I am not using "serious" here to reflect tonality, then, but as an indicator of such complexity of writing -- of "literature" in the snob sense, reflective of careful craft of silences, rather than the oft-heavy-handedness of more direct texts (and here again I'd include Pratchett, and Heinlein, and not as a denigration, merely as an indicator of type)...though certainly the better writers of any genre often bring us worlds of genuine intelligence, the intellgence isn't the goal here: the crafting of them, that they may enter and stew in the reader a certain way, is. Think "art for art's sake" that generally goes in a musem (no matter what type of museum) vs. "commercial design" (where the delivery/sales are prioritized over the subtleties of message and idea development, as a matter of craft) and you've got a similar distinction.

    Most of the texts you chose (perhaps all -- haven't checked them out) likely fall into the "high culture" category, then.

    Note, as well, that such a distinction is partially (and only partially) subjective -- I'm looking for books that cannot be read easily (and whose ideas cannot be best handled) in a single night of reading. Thus, while many books are universally accepted as being in one category (romance novels) or another (The Illiad), for some, a different skill-set or mindset, a different reading style or different pattern of text-access would pull books from one side of the line to another.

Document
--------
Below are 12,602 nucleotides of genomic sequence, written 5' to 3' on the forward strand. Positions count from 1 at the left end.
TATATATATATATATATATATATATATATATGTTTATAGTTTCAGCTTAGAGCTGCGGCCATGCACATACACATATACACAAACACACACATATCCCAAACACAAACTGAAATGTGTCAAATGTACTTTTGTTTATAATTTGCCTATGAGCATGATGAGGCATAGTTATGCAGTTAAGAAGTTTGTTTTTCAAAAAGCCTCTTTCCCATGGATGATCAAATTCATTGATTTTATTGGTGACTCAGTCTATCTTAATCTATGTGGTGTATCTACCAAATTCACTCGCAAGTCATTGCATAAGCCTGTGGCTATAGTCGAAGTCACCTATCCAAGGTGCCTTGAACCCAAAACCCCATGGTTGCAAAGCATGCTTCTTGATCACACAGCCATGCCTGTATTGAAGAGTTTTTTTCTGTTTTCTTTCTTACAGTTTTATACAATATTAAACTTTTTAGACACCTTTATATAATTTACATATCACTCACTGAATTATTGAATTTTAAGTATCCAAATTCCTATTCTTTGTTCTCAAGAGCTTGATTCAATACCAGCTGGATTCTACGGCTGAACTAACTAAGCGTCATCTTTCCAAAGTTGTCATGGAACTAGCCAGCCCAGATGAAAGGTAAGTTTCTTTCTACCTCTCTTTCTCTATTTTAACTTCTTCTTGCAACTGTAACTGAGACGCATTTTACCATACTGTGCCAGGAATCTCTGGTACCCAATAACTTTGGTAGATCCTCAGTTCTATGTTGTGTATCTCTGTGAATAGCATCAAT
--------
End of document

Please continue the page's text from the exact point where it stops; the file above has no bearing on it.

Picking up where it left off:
Now that we've gotten rid of the straw man bemusement, perhaps we've both got a better sense of what we're getting at?
    yeah. thanks. (although i have a more than sneaking suspicion you're looking more at exercising your brain again than at any particular quality of writing ;)

    all the above books i listed stand, although you are well recommended to all of them in particular.
    i put pratchett in the same category as machiavelli for cynicism and observation; i put swift more in mere topical satire -- to get anything substantial from his books, you must have knowledge of his context, which i personally regard as a weakness.

    additions, on the basis of what you just wrote: